Finland is one of those far-off places that you may not often think about. When you hear the name, you might picture a scene out of “Frozen”—darkness, snow, ice. After all, it’s one of only eight countries on the planet that is partially located north of the Arctic Circle.
But the unique musical and folk traditions of the Nordic country are coming to life this fall at the College of Music, starting with a Faculty Tuesday performance featuring Finnish music and its influence on the work of one composition student.
“Time feels different there than it does here—more visceral. For one thing there’s a built-in rhythm to the language, which through its lengthened phonemes, has a musical weightiness to it. Also, because it’s so far north and daylight is so scarce in the winter, there is a patience and even a joy that is learned from darkness.”
Conor Brown is a second-year master’s student and the first recipient of the College of Music’s Finnish Jubilee Composition Scholarship. Spearheaded by Composition Chair Daniel Kellogg and donors Don and Maria Johnson—he a local architect and she a dancer, both with ties to Finland—the scholarship began as a commission for a student to write a piece to celebrate the 100th anniversary of the country’s independence, happening this year.
Then, it started to evolve. “I met with the Johnsons, and after talking about the project, it became clear that in order to do the piece justice, I needed to go to Finland.”
Brown spent 10 days in the capital city of Helsinki and in Rovaniemi, a town on the Arctic Circle, learning from experience and shaping his work with the help of Finnish accordionist Hannu Rahikainen. The on-the-ground learning led to his piece, which Professor of Clarinet Daniel Silver, graduate quartet in residence the Ajax Quartet and vocalist-accordionist Alicia Baker will premiere on Oct. 24 at Faculty Tuesdays.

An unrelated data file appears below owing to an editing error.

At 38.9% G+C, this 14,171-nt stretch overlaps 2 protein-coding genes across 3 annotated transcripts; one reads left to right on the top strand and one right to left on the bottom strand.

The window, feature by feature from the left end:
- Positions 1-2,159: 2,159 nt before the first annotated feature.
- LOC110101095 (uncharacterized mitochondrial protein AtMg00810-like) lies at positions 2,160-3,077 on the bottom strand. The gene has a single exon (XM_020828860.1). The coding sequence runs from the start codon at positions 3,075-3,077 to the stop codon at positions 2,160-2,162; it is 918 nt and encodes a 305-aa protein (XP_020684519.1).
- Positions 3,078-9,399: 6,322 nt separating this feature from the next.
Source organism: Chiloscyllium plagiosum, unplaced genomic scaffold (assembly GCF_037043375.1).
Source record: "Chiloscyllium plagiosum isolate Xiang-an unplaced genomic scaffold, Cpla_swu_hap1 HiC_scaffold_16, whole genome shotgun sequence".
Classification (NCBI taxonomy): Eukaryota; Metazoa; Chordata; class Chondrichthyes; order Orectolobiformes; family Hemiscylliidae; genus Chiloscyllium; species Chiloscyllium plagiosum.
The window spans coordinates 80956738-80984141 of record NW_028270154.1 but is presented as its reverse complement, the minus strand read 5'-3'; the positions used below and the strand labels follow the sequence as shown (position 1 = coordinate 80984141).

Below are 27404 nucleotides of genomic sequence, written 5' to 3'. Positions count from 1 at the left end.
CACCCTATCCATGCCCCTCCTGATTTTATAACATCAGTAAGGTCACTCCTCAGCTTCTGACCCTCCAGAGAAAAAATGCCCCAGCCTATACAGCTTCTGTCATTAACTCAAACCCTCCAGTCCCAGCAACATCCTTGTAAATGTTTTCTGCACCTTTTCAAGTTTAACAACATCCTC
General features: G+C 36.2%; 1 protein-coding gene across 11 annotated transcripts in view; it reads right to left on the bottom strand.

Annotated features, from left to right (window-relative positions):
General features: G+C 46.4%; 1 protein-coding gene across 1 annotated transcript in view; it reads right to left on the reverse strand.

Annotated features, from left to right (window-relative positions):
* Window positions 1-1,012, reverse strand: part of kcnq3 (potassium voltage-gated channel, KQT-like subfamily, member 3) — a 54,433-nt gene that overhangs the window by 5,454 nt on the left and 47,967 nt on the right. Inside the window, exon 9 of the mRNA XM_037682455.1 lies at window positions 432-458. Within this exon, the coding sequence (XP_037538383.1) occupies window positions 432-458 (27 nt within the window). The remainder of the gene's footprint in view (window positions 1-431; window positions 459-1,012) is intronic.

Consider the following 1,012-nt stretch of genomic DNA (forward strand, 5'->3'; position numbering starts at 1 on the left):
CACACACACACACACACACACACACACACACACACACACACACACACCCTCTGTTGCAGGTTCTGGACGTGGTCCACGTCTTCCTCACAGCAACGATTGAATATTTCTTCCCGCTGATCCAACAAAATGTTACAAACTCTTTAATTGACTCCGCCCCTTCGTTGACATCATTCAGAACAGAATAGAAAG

“The text comes from two poems from two different rural regions of Finland,” Brown explains. “But the music isn’t meant to imitate Finnish music. Part of my background is in Bulgarian, Macedonian and klezmer music as a clarinetist, so that influence is felt in all my compositions. I decided not to write that out of the piece, but rather to include the Finnish influence primarily through text.”
This won’t be the only performance of the piece: It travels down U.S. 36, where the same group will perform on the CU Denver campus, and east to Washington, D.C., where the College of Music has been invited to perform at the Finnish Embassy.
Dean Robert Shay says in addition to celebrating Finland’s culture, the hope is that this fall’s events will help nurture a partnership between the college and Finland’s Sibelius Academy.
“Dean Emeritus Dan Sher first started building a relationship with former Sibelius Academy Dean Tuomas Auvinen when he was president of the National Association of Schools of Music, and I had a chance to talk with current Dean Kaarlo Hildén earlier this month at a meeting with the Sibelius Academy’s other partner schools in New York,” Shay explains. “Part of the vision of the ‘College of Music Advantage’ is to create impactful partnerships with a handful of leading international schools, to provide our students and faculty with opportunities to make connections and gain insights into other approaches to musical study.”
In what the college hopes is the first of many exchanges with the academy, Daniel Kellogg joins Shay and Director of Orchestras Gary Lewis on a trip next week to Helsinki. He says the chance to observe composers, conductors and educators at one of the most highly regarded musical institutions in the world doesn’t come up every day.
“We’re from different parts of the world, so it broadens our view to observe different philosophies and exchange ideas about teaching methods and music.”
Kellogg and the composition department welcome a Sibelius Academy faculty composer to the college later this month for a seminar with students, yet another element of the month-long celebration set in motion by Don and Maria Johnson’s creativity and generosity.
“Maria is from Finland, and the Johnsons have been forging a relationship between Finland and CU Denver’s College of Architecture and Planning for years,” Kellogg says. “It’s really exciting to have donors with such a passion for creating these amazing opportunities, beyond the classroom, for our students.” Check out this Q&A with the Johnsons about why they support the College of Music.
Brown, a Boulder native who began composing music when he was just 10 years old, says the cultural exchange between CU and Sibelius could take musical study at both institutions to a new level.
“I think the culture at the academy is very different from CU Boulder. Seeing those two different styles in action can be helpful in training composers here and in Finland.”
Faculty Tuesday: Finnish Celebration is Tuesday, Oct. 24, at 7:30 p.m. in Grusin Music Hall. In addition to Conor Brown’s “Ladun hiihin lau lajille,” the program includes works by Finnish composer Jean Sibelius and others.